By Tony Wittkowski | Business Reporter | The Herald-Palladium
BENTON TOWNSHIP — Over the last few months, residents have been coming to Benton Township Board meetings expressing concern over the condition of River Park.
It was revealed Tuesday that the township has plans in store for the park along the St. Joseph River, including a $4.2 million development.
At Tuesday’s board meeting, trustees were given a look at the River Park master plan. No action was required by the board, as the township will begin its search for funding.
Matt Levandoski, landscape architect of Prein & Newhof, presented the master plan to trustees and mapped out everything that would be added to the park.
Along the riverfront, Levandoski said the plan is to enhance the fishing opportunities by adding a north and south fishing platform, along with kayak launches.
The master plan calls for additional playgrounds, two man-made fishing ponds that are further inland from the river, walking paths, a lodge for restrooms, an 18-hole disc golf course in the wooded area, a splash pad and a few fields for sports.
Levandoski said the fishing ponds would be a safer way to fish for families, rather than along the river.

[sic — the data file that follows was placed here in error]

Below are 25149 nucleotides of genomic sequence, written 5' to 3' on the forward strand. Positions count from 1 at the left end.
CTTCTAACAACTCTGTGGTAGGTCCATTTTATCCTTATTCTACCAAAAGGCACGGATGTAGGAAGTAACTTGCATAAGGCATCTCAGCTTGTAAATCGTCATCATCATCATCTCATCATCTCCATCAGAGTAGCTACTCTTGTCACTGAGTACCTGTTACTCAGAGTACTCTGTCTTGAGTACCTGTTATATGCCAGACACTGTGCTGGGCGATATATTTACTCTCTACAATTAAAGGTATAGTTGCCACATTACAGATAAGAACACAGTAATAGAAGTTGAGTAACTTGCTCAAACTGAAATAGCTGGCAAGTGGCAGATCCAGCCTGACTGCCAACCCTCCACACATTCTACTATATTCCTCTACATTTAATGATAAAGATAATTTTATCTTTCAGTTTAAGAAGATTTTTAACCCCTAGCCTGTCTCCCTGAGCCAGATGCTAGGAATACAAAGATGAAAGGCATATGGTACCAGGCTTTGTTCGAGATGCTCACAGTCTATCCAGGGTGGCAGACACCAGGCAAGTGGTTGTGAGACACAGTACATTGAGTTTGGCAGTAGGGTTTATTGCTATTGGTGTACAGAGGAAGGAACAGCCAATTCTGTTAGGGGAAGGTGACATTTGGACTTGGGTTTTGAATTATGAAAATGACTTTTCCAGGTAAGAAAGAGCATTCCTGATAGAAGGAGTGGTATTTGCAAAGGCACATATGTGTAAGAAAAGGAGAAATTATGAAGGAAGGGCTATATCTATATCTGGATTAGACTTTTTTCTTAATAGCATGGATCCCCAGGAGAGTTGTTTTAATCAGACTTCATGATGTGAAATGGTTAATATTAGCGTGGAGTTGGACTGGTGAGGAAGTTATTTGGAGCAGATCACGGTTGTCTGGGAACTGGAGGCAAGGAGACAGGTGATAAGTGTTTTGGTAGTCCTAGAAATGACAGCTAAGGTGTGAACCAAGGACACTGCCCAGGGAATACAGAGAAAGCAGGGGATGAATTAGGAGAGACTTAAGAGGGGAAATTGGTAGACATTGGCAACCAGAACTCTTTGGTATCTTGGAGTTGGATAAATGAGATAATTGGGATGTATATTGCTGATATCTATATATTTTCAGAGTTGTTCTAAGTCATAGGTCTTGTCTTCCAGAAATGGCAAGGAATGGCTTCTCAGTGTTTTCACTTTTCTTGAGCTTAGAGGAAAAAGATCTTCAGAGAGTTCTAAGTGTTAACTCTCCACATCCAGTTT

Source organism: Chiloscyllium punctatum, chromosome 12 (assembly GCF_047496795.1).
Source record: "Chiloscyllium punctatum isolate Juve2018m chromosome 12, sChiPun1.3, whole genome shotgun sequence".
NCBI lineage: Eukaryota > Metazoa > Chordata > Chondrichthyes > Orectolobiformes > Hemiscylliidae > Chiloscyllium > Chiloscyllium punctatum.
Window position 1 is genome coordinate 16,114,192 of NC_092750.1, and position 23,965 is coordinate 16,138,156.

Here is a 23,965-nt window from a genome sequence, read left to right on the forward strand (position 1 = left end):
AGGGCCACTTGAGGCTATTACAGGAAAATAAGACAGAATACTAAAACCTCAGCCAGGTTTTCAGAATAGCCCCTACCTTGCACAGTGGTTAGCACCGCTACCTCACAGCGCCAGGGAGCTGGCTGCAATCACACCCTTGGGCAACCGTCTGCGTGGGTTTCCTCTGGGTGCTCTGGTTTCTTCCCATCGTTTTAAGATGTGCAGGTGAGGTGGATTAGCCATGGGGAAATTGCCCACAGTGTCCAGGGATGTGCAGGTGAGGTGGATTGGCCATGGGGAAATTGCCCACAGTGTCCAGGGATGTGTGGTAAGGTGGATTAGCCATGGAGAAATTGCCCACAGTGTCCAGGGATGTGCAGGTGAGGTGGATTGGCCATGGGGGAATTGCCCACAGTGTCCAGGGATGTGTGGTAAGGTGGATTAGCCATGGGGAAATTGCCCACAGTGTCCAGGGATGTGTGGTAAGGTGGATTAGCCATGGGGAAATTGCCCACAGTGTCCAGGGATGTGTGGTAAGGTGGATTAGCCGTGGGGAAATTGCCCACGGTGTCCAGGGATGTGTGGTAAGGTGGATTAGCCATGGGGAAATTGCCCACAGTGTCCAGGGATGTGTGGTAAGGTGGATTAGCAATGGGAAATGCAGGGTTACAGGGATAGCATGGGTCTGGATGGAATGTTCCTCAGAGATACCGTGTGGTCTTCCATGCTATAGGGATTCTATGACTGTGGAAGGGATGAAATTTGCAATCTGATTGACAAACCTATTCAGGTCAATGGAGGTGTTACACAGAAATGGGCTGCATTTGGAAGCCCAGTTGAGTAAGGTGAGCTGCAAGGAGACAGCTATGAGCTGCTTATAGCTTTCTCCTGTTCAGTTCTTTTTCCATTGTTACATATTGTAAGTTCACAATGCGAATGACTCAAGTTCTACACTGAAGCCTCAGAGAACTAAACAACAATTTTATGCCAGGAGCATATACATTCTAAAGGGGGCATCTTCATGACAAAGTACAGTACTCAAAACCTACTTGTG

“When I first visited the site, I noticed how gorgeous it was,” Levandoski said. “It has the river right next to it. The size of the land and proximity to the neighborhood is a big plus.”
The area closest to the entryway would have two basketball courts, a tennis/pickle ball court, and new baseball and softball fields that could be used for multiple sports like soccer, football and T-ball.
To further encourage outside activity, Levandoski proposed a loop road to connect to each part of the updated park.
Among the reasons for making these changes was to reduce maintenance. With less grass, comes less mowing expenses, Levandoski said.
Superintendent Kelli Nelson said the township began looking into applying for park grants last March.
Due to the vast need of improvements at the park, Nelson said they spoke with Berrien County’s parks director. They were told to create the master plan and look at the park as “a clean slate.”
As part of the process, Nelson said Prein & Newhof incorporated some of the public input from the previous five-year recreational plan.
“As we come into the 2017 (Michigan Department of Natural Resources) grant cycle, we’ll have a clearer vision of where to apply for grants and where we want to start in development,” Nelson said.
Treasurer Debbie Boothby said there is no timeline on when the park’s redevelopment would be complete as it depends on the grant cycle and what’s available.
“We are going to pitch our project toward what the state is offering,” Boothby said. “I’ve been here for 12 years and we haven’t done any big projects at the park like this.”
(Author’s Note: This article was originally published on Nov. 17, 2016)